Martin Scorsese’s pedigree of work has earned him the title of the greatest director in the history of American cinema. From “Raging Bull” to “Goodfellas,” to Michael Jackson’s “Bad” music video, Scorsese’s work has left an indelible mark on American pop culture. “The Irishman” is his latest triumph, which boasts a three-and-a-half-hour runtime and the biggest budget of his career. It is a morose, composed tale of the thrills and tragedies of mob life and its devastating aftermath.
“The Irishman” is based on the 2004 book, “I Heard You Paint Houses” by Charles Brandt. It’s a narrative with confessions of the crimes of Frank “The Irishman” Sheeran, a hitman for the Bufalino crime family, who was close to the enigmatic Teamsters Union head, James “Jimmy” Hoffa. With a priceless cast headed by Robert De Niro as Sheeran, Al Pacino as Hoffa and Joe Pesci as Russell –– the head of the Bufalino family –– “The Irishman” tells a sprawling tale of death and tragedy in the world of organized crime. Hoffa, pursued by Attorney General Robert F. Kennedy, went missing in 1975 and was never found. Al Pacino delivers a fitting performance for such an elusive figure in American history.
De Niro is refined as the often ruthless Sheeran, expressing the brutality of his work with a stark froideur. The film’s most endearing performance belongs to Pesci who not only came out of semi-retirement for the role but also leaves his usual histrionics for his iconic role as a reserved, calculated boss not daunted by the task of eliminating Hoffa. De-aging effects are used to mostly great effect to portray the seventy-six-year-old De Niro as a mid-forties Sheeran with pale blue eyes.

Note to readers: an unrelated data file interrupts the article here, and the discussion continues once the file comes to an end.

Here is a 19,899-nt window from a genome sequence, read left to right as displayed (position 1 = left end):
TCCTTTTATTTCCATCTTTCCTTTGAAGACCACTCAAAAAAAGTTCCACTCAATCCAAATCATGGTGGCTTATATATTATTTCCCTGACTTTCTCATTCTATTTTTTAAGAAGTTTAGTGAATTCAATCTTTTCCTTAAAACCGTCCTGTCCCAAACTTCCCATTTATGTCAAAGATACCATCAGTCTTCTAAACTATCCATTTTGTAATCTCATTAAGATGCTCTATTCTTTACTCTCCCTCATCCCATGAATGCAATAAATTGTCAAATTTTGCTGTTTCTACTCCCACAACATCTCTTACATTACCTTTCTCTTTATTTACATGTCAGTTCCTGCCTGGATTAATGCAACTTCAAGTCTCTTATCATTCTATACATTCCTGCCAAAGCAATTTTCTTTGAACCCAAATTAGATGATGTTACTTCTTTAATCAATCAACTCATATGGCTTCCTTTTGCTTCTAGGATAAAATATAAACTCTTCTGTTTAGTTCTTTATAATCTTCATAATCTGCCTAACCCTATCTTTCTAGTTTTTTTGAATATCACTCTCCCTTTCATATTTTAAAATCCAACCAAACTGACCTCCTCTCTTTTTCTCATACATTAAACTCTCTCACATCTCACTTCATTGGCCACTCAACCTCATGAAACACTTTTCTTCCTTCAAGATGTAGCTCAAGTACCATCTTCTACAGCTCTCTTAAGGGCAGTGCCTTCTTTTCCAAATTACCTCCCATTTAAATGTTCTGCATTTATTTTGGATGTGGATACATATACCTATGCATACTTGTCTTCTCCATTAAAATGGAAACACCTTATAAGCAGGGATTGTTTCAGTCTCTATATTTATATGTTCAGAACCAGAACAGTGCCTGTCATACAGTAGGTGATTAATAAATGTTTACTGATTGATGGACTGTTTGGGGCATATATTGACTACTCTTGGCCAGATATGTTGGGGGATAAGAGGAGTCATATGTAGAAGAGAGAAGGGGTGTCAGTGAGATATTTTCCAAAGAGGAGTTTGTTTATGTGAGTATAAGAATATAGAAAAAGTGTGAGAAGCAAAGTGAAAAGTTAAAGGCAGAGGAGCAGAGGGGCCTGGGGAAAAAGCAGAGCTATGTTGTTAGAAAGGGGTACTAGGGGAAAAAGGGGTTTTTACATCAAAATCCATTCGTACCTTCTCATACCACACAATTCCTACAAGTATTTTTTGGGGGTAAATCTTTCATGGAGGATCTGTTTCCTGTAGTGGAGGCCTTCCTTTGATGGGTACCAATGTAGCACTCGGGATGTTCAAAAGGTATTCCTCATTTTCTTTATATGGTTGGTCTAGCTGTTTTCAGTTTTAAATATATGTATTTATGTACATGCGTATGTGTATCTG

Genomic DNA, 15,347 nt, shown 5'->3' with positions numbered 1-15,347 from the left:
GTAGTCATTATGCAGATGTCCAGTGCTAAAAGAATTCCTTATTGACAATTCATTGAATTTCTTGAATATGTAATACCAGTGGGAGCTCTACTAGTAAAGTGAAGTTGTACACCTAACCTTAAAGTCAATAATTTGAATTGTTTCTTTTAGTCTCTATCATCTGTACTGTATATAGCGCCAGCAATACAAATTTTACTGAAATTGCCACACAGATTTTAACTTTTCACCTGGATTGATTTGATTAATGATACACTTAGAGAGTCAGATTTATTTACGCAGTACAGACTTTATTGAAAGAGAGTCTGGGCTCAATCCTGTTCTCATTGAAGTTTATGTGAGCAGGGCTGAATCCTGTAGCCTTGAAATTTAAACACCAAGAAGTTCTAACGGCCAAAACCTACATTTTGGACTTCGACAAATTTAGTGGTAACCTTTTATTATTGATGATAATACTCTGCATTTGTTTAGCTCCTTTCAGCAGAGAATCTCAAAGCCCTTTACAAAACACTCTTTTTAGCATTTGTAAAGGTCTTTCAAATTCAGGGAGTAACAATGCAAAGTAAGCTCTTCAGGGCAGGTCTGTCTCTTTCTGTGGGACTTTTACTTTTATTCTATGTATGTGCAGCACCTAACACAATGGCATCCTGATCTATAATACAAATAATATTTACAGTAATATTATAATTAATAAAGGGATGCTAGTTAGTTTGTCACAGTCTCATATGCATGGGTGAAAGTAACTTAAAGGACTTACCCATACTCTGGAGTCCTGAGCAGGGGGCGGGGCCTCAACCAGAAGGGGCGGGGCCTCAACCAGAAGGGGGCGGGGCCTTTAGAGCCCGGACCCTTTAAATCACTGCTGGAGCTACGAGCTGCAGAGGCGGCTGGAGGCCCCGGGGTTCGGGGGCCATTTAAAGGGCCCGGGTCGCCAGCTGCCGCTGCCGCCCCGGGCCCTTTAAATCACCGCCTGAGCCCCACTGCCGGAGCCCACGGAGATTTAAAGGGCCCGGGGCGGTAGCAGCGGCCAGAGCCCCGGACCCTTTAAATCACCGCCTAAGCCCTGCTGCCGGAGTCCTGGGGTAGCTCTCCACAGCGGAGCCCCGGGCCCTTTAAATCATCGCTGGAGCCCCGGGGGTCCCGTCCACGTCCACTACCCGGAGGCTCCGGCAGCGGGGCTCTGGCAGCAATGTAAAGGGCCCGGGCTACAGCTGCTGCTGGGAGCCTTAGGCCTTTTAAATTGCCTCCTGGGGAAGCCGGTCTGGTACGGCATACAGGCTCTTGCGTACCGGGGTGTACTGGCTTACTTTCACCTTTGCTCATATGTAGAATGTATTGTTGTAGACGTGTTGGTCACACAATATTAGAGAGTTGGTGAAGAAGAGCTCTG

While mafia life has often been portrayed as glamorous throughout American media, Scorsese abandons the luxury it’s associated with and focuses on its wake of destruction. The film has the recurring motif of introducing a new character along with when and how they met their grisly deaths. A sense of eventual perish is emphasized throughout the film, sparing no detail to the constant sense of unpredictability in this twisted underworld where loyalties spanning decades dissipate.
For such a violent era in American history, this can’t help but feel fitting, as the mafia has largely died down now. One of the film’s best reflections on the toll of this harrowing life is reflected through the isolation of Sheeran’s daughter Peggy, who grows fond of Hoffa.
As Sheeran ages decrepit, he ultimately ends up as a forlorn figure, failing to reconcile with Peggy –– who suspects the blood on his hands –– and his choices. While Sheeran’s accounts were largely debunked, the mystery of what will ultimately happen to Hoffa adds a hint of suspense to the film.
Scorsese has added to his repertoire of excellence with a film that towers above today’s releases. To see these iconic actors who have shared the screen throughout the years, adds to the malaise of the film as the viewer can’t help but wonder if this is indeed the final time.
Paradoxically, viewers are delighted that Scorsese finally directs Al Pacino. “The Irishman”’s malaise parallels a bevy of tales that have defined some of the film’s greatest careers without sparing harsh realities of an end to an era.